George Osborne accuses Leave campaign of peddling conspiracy theories
British Chancellor George Osborne has accused the Leave camp in the EU referendum campaign of indulging in conspiracy theories, as he insisted that there was an "overwhelming consensus" among economists and world leaders that Brexit would be bad for the UK.
Mr Osborne was speaking alongside Ryanair boss Michael O'Leary, who warned that withdrawal from the EU would force up the price of flights and holidays and put his company's latest £1bn (€1.25bn) investment in the UK at risk.
But Vote Leave campaigners dismissed Mr Osborne's comments as "lurid scare stories", which would not be seen as credible by voters.
Meanwhile, more than 300 business leaders signed a letter urging Britain to vote to leave the EU and warning that the UK's competitiveness is being undermined by its membership.
The pro-Brexit Boris Johnson hit the road again in his battlebus, visiting Alfreton in Derbyshire amid controversy over his comparison between the EU and the dreams of pan-European government pursued by both Napoleon and Hitler.
Second World War veteran and former chief of the defence staff Lord Bramall dismissed the comparison as "absurd", while Labour's former cabinet minister Ed Balls said the comments were "ill-judged and irresponsible".
But Mr Johnson brushed off the criticism, insisting that the EU was "fundamentally anti-democratic" and was "operating by stealth and taking away the powers and prerogatives of the people of this country".
He was defended by Ukip MEP Gerard Batten, who said the European Economic Community established in 1957 was "very similar" to a proposal drawn up by officials in Hitler's Germany.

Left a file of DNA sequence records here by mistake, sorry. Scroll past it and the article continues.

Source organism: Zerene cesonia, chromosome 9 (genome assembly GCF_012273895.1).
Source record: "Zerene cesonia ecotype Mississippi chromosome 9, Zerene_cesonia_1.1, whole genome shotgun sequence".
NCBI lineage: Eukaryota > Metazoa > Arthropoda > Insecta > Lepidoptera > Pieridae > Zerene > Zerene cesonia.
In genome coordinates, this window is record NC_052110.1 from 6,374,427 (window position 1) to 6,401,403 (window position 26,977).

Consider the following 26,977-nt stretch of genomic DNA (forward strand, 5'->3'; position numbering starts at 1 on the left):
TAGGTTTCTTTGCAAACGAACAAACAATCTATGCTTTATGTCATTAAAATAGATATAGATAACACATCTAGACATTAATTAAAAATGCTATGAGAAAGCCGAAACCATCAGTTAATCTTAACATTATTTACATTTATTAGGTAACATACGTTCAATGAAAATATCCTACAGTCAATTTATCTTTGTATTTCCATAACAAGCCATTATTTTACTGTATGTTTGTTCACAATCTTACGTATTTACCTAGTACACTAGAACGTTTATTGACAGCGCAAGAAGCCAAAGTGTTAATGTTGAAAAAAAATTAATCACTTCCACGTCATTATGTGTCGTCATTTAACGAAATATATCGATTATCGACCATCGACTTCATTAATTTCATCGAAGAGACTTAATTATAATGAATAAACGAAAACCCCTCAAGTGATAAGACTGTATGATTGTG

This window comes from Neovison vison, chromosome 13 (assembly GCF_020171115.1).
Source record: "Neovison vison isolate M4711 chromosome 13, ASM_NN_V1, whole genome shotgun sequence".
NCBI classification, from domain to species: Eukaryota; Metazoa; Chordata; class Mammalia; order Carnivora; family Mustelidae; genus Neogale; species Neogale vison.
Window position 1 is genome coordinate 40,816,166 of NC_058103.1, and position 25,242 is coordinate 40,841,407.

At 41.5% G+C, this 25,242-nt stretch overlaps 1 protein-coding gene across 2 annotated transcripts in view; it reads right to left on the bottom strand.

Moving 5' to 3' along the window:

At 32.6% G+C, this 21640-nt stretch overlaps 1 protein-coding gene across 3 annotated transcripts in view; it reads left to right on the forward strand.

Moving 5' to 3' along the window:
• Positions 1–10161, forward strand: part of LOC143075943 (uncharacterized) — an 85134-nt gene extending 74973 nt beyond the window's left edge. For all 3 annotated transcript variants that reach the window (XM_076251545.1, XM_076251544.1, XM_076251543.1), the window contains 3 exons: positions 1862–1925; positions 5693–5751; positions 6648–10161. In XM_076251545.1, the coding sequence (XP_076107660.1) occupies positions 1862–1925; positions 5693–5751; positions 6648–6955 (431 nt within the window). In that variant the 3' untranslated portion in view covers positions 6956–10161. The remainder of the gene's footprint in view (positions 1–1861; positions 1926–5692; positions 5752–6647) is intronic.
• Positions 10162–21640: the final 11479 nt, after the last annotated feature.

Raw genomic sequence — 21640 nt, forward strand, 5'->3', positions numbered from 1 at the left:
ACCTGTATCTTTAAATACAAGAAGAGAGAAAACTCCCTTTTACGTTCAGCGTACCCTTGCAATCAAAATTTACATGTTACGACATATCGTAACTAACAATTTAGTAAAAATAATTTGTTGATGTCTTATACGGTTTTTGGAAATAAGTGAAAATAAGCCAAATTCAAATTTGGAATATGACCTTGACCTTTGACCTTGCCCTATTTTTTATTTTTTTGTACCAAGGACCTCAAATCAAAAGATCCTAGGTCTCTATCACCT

Mr Osborne said Treasury analysis showed that if the UK was forced to rely on World Trade Organisation rules following Brexit, it could expect to lose trade worth £200bn a year and overseas investment worth £200bn within 15 years.
"Credible" observers ranging from the Bank of England and the International Monetary Fund to the OECD and US president Barack Obama had judged that "Britain will be poorer and British people will be poorer" if the UK votes to leave the EU, claimed the Chancellor.
But he said the Leave camp treated the warnings as "a massive conspiracy", implying that a series of international organisations and world leaders were part of "some global stitch-up to give misinformation to the British people".
"The next thing we know, the Leave camp will be accusing us of faking the moon landings, kidnapping Shergar and covering up the existence of the Loch Ness monster," said Mr Osborne.
He added: "The response to the sober economic warnings from around the world by those who want to leave the EU has not been credible or serious."